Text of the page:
It was a pleasure to burn. So begins, with this absolutely perfect opening line, Ray Bradbury's celebrated exposition of the dangers of censorship. Everybody knows that Fahrenheit 451 is a novel about book-burning, but this story goes much deeper than those not having read it may suspect. Its message truly does become even more germane and prophetic with every passing day. The skeleton of the plot is rather basic, really. Guy Montag is a fireman whose job it is to burn books and the houses in which these dangerous manifestations of inane scribbling reside - usually hidden. No one even remembers a time when firemen actually put out fires. We join Guy's life as he enters into a cusp of uncertainty. He has dared to pilfer a book here and there and stash them in his house, a most dangerous crime indeed. He soon meets a free-spirited teenager who breathes life into his state of uncertainty and opens his mind to brand new thoughts and possibilities. When she makes him admit that he is not happy, his life is changed forever. He can't take the lack of substance all around him, the wife who thinks of nothing but "the family" (a type of interactive programming that dominates the living room), the impending war which everyone essentially ignores. He knows there must be something else in life, and he comes to believe that the enlightenment he is after must surely be contained in books. Montag's conversations with his Fire Chief on this subject are quite astounding and revealing, and between this and Montag's friendship with an old former professor, we learn how Montag's world came to be this way.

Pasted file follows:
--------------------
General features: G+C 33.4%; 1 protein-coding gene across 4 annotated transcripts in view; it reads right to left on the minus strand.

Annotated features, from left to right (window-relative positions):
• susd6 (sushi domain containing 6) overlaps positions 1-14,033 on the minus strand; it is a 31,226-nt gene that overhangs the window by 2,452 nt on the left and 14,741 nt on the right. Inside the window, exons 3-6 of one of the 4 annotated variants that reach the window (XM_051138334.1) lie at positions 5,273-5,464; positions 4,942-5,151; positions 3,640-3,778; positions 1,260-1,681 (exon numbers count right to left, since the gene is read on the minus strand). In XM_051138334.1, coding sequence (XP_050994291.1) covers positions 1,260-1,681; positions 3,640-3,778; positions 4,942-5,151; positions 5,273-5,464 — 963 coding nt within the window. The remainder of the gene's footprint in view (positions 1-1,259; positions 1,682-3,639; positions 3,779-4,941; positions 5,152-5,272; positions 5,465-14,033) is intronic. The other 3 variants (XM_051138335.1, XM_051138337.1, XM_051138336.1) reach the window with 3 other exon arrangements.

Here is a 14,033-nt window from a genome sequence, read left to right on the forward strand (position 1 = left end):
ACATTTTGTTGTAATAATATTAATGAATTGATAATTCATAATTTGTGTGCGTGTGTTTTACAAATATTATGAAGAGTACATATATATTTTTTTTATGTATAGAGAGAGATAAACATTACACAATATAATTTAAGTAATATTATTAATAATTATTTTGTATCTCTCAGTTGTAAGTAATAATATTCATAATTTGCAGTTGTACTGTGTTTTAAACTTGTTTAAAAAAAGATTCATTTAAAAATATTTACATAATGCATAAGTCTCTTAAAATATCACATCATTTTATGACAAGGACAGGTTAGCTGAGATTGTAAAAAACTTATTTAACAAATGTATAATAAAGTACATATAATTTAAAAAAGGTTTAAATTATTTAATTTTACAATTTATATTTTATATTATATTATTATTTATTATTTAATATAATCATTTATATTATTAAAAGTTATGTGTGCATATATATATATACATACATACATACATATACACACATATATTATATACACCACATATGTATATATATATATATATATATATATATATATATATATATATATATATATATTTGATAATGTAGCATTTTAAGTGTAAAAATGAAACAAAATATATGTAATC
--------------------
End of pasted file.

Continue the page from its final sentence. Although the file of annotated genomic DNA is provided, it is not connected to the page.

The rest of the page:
The government did not simply ban books overnight. Censorship started slowly and at low levels. Some minority group complained about this - deleted; another group complained about that - gone; these fellows over here object to so-and-so - zip. So many little pieces of books were removed that, over time, the very essence of books was destroyed. While the government has now come to insist that reading books is a crime, the horrible truth of the matter is that the society itself, in its fractious ways, is the party responsible for this tragic state of affairs. Can there be a more timely topic for our own time? We continually see history books being rewritten, "objectionable" words, phrases, and (horror of horrors) ideas removed from novels and poems so that no one can possibly be offended by anything under the sun. Censorship is a cancer on society, and the world needs visionaries such as Ray Bradbury to forcefully draw attention to the cold hard facts that a majority of the population seems to ignore or fails to acknowledge. Once the true meaning has been chopped out of the books lining our shelves, it will be too late to reverse the momentum without the aid of some kind of miracle. Fahrenheit 451's message is one that all people should be exposed to, and this novel is such a quick (but powerful) read that everyone really should read it. As horrible as it is to envision, I fear that this type of censorship could indeed happen here.